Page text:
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India is bolstering its border defenses in Arunachal Pradesh with the construction of next-generation bunkers at Sela Pass. These climate-controlled shelters, designed to withstand harsh Himalayan conditions, prioritize soldier comfort and combat effectiveness.

These bunkers seamlessly integrate with existing border infrastructure and leverage eco-friendly technologies. Solar and geothermal energy power air conditioning systems, ensuring a comfortable environment for troops even in extreme temperatures as low as -30°C. This not only improves soldier well-being but also promotes alertness and readiness.

Recognizing the psychological toll of harsh environments, the Defence Research and Development Organisation (DRDO) has incorporated “Project Dhruv” into the bunker design. These features create a stress-reducing space within the bunkers, allowing soldiers to unwind and maintain mental resilience.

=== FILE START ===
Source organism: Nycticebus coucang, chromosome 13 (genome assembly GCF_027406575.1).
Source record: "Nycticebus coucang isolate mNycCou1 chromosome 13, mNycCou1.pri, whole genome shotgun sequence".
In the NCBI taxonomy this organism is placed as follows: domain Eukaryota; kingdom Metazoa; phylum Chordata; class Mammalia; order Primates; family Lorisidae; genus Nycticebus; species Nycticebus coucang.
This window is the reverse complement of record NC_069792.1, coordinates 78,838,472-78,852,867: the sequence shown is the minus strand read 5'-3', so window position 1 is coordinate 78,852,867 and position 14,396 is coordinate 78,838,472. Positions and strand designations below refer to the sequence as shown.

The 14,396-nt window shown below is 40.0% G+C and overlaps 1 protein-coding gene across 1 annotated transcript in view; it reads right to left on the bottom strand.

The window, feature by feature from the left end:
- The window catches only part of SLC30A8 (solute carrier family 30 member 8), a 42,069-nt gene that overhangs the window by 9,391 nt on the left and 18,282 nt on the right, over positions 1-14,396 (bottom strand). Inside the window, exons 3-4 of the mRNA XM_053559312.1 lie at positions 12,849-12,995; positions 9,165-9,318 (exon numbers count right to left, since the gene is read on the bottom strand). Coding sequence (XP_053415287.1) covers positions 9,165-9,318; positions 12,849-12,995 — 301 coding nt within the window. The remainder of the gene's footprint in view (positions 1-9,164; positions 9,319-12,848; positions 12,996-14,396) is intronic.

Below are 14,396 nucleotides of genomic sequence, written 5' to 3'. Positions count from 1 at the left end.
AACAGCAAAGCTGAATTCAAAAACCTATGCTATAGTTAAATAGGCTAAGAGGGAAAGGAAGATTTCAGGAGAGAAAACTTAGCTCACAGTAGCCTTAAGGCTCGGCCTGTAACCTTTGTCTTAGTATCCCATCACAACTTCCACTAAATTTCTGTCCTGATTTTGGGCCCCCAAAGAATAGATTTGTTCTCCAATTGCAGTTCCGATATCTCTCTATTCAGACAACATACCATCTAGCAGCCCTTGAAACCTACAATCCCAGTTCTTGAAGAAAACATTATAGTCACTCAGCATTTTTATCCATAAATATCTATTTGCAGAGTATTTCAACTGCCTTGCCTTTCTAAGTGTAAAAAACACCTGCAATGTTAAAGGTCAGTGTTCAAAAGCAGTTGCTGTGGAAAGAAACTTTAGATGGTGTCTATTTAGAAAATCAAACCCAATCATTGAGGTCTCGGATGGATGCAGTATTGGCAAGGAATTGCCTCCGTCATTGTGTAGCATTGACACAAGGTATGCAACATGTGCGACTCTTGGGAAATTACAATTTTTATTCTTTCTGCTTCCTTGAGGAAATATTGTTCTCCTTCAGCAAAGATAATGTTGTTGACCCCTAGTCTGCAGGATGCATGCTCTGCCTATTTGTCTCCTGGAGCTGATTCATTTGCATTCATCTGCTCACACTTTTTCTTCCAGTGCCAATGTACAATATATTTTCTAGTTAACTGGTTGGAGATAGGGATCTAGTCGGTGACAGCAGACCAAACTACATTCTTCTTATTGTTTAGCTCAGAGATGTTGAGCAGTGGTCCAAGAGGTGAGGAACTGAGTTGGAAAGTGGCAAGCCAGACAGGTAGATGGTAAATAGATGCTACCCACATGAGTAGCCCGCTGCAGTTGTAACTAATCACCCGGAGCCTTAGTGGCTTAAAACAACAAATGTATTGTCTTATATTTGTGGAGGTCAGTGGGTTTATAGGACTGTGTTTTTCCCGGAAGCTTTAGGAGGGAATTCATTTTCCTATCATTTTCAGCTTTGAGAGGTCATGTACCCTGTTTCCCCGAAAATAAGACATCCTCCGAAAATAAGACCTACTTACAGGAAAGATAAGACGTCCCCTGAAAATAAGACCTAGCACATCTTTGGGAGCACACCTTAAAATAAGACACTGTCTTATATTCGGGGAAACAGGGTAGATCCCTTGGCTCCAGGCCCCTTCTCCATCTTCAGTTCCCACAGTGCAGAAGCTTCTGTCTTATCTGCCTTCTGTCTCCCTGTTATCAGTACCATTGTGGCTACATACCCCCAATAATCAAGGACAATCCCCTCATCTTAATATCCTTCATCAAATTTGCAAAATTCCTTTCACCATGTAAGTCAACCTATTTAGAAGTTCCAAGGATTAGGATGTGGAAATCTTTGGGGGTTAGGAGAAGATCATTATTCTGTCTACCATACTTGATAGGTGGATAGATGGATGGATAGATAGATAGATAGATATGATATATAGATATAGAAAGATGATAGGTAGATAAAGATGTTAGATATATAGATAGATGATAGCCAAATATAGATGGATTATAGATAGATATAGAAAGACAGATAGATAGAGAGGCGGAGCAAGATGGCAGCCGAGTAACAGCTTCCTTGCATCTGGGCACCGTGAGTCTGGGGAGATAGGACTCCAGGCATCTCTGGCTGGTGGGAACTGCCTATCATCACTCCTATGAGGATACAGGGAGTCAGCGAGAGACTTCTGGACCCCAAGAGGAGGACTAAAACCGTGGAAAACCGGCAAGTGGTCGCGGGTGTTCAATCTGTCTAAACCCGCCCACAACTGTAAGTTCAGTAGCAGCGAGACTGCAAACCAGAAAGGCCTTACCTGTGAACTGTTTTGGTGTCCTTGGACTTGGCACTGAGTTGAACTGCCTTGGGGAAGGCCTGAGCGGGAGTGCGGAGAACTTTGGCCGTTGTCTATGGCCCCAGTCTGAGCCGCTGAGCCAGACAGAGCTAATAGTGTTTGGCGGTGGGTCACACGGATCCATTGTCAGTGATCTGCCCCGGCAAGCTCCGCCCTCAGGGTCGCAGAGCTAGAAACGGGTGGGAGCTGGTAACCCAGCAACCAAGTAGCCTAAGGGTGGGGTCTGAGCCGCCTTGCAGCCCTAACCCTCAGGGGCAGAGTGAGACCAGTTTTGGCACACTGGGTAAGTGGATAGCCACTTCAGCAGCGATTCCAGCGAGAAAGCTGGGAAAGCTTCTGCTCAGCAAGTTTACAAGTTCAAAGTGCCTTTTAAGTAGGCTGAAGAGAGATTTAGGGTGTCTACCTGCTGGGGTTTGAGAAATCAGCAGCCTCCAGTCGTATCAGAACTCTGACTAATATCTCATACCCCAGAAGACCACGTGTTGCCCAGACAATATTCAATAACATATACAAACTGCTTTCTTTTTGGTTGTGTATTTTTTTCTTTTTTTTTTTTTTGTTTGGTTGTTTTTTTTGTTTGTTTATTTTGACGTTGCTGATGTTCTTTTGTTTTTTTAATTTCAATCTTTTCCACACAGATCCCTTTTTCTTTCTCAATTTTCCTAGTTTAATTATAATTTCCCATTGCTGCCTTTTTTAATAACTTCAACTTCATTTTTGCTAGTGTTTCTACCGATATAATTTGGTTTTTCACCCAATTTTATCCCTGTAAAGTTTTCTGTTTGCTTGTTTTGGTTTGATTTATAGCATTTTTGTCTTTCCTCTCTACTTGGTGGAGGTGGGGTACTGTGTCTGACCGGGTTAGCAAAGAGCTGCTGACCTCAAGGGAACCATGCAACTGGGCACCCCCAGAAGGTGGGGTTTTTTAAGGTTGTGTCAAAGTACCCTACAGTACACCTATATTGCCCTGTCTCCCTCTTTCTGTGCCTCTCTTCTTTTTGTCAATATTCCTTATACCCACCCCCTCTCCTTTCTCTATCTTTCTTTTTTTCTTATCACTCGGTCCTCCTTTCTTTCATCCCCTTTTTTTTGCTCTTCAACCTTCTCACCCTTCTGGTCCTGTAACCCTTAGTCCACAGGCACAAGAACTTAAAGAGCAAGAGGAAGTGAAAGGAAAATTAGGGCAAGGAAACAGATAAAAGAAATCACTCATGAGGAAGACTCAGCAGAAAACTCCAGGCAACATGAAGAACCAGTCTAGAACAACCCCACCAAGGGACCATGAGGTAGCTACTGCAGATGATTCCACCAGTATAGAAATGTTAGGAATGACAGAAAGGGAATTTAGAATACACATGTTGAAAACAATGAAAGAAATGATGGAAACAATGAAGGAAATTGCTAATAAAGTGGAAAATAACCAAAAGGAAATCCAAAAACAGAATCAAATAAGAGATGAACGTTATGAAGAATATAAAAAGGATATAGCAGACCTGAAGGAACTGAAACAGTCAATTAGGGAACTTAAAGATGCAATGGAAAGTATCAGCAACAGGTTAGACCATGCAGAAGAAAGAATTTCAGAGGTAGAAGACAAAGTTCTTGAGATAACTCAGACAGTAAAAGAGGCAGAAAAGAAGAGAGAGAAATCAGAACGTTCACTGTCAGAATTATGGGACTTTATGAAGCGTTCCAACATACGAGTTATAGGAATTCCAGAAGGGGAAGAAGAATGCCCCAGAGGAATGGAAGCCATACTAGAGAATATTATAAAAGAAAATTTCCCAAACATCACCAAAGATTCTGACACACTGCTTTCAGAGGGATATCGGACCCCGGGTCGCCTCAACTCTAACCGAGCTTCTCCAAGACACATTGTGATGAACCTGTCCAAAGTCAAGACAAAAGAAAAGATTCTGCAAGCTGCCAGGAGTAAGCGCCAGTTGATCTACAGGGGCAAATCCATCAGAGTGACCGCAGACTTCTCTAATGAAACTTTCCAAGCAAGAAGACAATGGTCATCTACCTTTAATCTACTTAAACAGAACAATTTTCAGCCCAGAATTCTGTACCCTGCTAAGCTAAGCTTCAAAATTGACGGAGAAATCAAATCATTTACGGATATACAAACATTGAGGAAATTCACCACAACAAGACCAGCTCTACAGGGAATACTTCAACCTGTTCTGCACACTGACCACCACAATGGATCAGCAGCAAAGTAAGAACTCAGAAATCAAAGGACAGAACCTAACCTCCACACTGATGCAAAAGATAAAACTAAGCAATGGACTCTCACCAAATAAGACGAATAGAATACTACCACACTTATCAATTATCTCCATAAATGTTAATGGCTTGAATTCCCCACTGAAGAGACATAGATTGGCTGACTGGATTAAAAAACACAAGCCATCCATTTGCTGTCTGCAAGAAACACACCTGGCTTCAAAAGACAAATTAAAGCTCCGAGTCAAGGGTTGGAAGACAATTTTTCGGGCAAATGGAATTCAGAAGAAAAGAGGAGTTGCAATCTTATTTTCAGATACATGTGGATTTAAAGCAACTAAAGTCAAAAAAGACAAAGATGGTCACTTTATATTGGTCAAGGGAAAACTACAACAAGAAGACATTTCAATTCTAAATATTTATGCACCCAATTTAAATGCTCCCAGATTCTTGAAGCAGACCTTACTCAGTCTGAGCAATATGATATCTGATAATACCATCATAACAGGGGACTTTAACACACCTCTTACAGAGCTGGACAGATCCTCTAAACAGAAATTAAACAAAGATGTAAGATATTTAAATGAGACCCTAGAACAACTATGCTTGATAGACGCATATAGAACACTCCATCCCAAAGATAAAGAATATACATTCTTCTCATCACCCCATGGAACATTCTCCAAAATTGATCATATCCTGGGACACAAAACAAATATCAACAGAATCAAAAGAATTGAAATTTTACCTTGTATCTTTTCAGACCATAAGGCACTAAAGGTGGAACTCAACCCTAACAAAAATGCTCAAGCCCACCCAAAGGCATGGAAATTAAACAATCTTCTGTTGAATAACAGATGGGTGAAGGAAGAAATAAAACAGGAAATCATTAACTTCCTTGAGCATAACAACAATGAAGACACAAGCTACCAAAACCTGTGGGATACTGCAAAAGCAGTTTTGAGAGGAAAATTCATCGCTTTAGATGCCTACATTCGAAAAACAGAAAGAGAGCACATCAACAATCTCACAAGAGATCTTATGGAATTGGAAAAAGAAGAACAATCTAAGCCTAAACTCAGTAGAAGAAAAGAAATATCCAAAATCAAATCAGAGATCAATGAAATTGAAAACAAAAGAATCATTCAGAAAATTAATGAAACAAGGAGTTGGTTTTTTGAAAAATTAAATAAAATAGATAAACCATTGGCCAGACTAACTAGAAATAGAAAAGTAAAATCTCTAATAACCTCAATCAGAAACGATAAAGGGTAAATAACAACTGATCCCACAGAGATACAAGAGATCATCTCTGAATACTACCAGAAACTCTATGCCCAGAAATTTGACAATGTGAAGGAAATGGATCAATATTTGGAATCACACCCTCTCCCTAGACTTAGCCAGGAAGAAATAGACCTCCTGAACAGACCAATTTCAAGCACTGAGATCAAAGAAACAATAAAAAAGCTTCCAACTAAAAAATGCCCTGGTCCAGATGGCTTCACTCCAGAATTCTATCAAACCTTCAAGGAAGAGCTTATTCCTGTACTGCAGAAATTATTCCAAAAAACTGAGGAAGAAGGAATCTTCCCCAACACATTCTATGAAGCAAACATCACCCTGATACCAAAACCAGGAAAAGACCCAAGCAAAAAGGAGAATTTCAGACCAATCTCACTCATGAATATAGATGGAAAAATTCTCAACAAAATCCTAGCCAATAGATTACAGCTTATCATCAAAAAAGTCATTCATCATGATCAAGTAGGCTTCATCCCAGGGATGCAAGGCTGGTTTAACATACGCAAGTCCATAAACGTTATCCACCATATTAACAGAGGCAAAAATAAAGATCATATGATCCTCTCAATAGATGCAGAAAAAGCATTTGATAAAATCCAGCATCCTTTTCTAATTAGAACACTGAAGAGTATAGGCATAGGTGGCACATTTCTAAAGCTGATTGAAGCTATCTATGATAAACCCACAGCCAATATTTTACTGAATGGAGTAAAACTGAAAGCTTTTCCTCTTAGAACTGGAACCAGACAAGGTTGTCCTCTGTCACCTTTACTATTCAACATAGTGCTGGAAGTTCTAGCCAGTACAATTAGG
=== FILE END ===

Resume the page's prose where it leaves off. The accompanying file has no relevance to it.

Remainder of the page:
The Indian Army is also exploring innovative solutions like 3D-printed bunkers for swift deployment along the Line of Actual Control (LAC). These compact shelters can house three soldiers and offer vantage points for border surveillance. Additionally, reports suggest these 3D-printed bunkers can withstand a direct hit from a main battle tank, further enhancing soldier safety.

This initiative represents just one aspect of India’s comprehensive border security strategy. The army utilizes various bunker types strategically, including bulletproof bunkers, underground survival bunkers, and modular bunkers, each designed to address specific operational needs.